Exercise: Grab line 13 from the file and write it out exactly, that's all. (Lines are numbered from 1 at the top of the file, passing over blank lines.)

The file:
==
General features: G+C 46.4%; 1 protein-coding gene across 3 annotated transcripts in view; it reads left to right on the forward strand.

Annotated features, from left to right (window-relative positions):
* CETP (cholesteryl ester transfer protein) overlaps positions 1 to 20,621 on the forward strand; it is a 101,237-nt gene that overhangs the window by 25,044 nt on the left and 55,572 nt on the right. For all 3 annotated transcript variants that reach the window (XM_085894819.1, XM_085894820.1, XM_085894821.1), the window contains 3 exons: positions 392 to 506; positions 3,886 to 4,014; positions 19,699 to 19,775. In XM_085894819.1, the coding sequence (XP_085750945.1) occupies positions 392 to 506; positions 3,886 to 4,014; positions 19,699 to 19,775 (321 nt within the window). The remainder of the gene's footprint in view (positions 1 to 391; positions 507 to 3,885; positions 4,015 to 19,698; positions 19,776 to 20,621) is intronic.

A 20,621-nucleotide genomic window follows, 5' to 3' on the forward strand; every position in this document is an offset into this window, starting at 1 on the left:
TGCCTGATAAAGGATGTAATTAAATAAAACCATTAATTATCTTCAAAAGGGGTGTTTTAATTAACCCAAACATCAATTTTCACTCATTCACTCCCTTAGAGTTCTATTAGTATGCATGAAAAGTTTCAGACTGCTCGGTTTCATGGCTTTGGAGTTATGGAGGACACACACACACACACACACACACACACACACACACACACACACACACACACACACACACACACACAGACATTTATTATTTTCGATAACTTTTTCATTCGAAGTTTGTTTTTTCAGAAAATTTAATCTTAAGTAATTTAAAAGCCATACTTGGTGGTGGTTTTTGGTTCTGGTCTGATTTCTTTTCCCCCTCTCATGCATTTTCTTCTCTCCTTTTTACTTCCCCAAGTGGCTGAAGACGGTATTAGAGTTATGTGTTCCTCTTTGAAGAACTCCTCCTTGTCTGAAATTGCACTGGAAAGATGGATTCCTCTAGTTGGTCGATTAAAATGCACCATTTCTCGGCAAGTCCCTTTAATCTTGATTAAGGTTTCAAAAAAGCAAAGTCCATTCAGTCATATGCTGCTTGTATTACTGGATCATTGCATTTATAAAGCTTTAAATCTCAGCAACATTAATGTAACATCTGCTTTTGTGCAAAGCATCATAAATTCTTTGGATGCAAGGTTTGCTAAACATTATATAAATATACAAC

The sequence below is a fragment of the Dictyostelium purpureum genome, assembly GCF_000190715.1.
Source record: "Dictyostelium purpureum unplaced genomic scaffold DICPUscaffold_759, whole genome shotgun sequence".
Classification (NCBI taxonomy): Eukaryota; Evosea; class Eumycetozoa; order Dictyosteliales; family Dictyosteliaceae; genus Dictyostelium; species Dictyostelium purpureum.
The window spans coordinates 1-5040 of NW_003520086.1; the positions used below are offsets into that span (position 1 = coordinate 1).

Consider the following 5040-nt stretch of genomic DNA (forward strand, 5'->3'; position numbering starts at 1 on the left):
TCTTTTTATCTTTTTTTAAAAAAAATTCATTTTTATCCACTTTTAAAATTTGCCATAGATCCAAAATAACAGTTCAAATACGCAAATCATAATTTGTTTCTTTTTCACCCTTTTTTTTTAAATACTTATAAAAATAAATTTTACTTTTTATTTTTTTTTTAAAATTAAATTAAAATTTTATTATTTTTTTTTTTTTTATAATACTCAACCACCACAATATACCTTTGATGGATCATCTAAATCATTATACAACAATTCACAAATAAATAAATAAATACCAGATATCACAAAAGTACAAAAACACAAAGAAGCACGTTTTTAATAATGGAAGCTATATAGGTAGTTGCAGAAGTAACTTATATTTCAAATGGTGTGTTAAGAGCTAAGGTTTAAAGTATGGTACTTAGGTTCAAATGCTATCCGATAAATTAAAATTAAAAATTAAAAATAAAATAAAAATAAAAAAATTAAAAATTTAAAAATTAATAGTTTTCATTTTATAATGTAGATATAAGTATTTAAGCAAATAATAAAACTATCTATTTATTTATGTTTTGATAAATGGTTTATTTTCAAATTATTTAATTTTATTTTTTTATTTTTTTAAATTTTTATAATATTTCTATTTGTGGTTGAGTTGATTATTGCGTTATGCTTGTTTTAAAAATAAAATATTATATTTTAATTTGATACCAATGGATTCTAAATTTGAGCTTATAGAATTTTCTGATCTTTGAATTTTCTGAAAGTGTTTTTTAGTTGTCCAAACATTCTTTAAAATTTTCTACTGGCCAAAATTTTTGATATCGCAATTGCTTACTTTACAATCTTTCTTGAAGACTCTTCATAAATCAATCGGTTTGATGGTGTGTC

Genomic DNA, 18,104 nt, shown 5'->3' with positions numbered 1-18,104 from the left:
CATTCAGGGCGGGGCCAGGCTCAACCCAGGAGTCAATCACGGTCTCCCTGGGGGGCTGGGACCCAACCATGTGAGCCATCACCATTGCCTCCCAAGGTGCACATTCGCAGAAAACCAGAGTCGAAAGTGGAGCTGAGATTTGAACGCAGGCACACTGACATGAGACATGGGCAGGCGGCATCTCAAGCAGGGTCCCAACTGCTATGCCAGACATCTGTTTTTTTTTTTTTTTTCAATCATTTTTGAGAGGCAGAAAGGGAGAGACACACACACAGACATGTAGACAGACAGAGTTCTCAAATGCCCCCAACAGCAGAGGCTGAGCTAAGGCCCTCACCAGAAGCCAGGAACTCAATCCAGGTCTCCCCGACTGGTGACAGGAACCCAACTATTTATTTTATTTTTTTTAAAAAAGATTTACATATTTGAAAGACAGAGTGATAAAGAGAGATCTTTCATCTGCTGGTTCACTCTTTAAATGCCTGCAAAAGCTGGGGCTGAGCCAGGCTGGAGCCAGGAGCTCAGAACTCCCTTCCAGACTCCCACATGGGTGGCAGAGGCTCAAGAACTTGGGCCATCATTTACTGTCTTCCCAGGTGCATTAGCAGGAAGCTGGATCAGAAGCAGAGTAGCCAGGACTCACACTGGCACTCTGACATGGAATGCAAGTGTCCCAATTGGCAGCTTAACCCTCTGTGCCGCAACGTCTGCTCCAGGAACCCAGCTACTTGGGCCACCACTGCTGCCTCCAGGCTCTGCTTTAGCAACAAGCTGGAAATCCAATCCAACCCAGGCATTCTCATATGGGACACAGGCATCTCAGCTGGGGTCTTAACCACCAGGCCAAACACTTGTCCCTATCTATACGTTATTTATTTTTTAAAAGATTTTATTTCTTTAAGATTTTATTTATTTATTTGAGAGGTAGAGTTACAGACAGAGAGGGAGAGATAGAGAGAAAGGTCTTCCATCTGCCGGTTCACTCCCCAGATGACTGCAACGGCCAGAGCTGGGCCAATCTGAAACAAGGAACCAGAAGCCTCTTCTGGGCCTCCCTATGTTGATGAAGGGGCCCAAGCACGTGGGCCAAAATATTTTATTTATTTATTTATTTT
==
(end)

CATTCAGGGCGGGGCCAGGCTCAACCCAGGAGTCAATCACGGTCTCCCTGGGGGGCTGGGACCCAACCATGTGAGCCATCACCATTGCCTCCCAAGGTGCACATTCGCAGAAAACCAGAGTCGAAAGTGGAGCTGAGATTTGAACGCAGGCACACTGACATGAGACATGGGCAGGCGGCATCTCAAGCAGGGTCCCAACTGCTATGCCAGACATCTGTTTTTTTTTTTTTTTTCAATCATTTTTGAGAGGCAGAAAGGGAGAGACACACACACAGACATGTAGACAGACAGAGTTCTCAAATGCCCCCAACAGCAGAGGCTGAGCTAAGGCCCTCACCAGAAGCCAGGAACTCAATCCAGGTCTCCCCGACTGGTGACAGGAACCCAACTATTTATTTTATTTTTTTTAAAAAAGATTTACATATTTGAAAGACAGAGTGATAAAGAGAGATCTTTCATCTGCTGGTTCACTCTTTAAATGCCTGCAAAAGCTGGGGCTGAGCCAGGCTGGAGCCAGGAGCTCAGAACTCCCTTCCAGACTCCCACATGGGTGGCAGAGGCTCAAGAACTTGGGCCATCATTTACTGTCTTCCCAGGTGCATTAGCAGGAAGCTGGATCAGAAGCAGAGTAGCCAGGACTCACACTGGCACTCTGACATGGAATGCAAGTGTCCCAATTGGCAGCTTAACCCTCTGTGCCGCAACGTCTGCTCCAGGAACCCAGCTACTTGGGCCACCACTGCTGCCTCCAGGCTCTGCTTTAGCAACAAGCTGGAAATCCAATCCAACCCAGGCATTCTCATATGGGACACAGGCATCTCAGCTGGGGTCTTAACCACCAGGCCAAACACTTGTCCCTATCTATACGTTATTTATTTTTTAAAAGATTTTATTTCTTTAAGATTTTATTTATTTATTTGAGAGGTAGAGTTACAGACAGAGAGGGAGAGATAGAGAGAAAGGTCTTCCATCTGCCGGTTCACTCCCCAGATGACTGCAACGGCCAGAGCTGGGCCAATCTGAAACAAGGAACCAGAAGCCTCTTCTGGGCCTCCCTATGTTGATGAAGGGGCCCAAGCACGTGGGCCAAAATATTTTATTTATTTATTTATTTT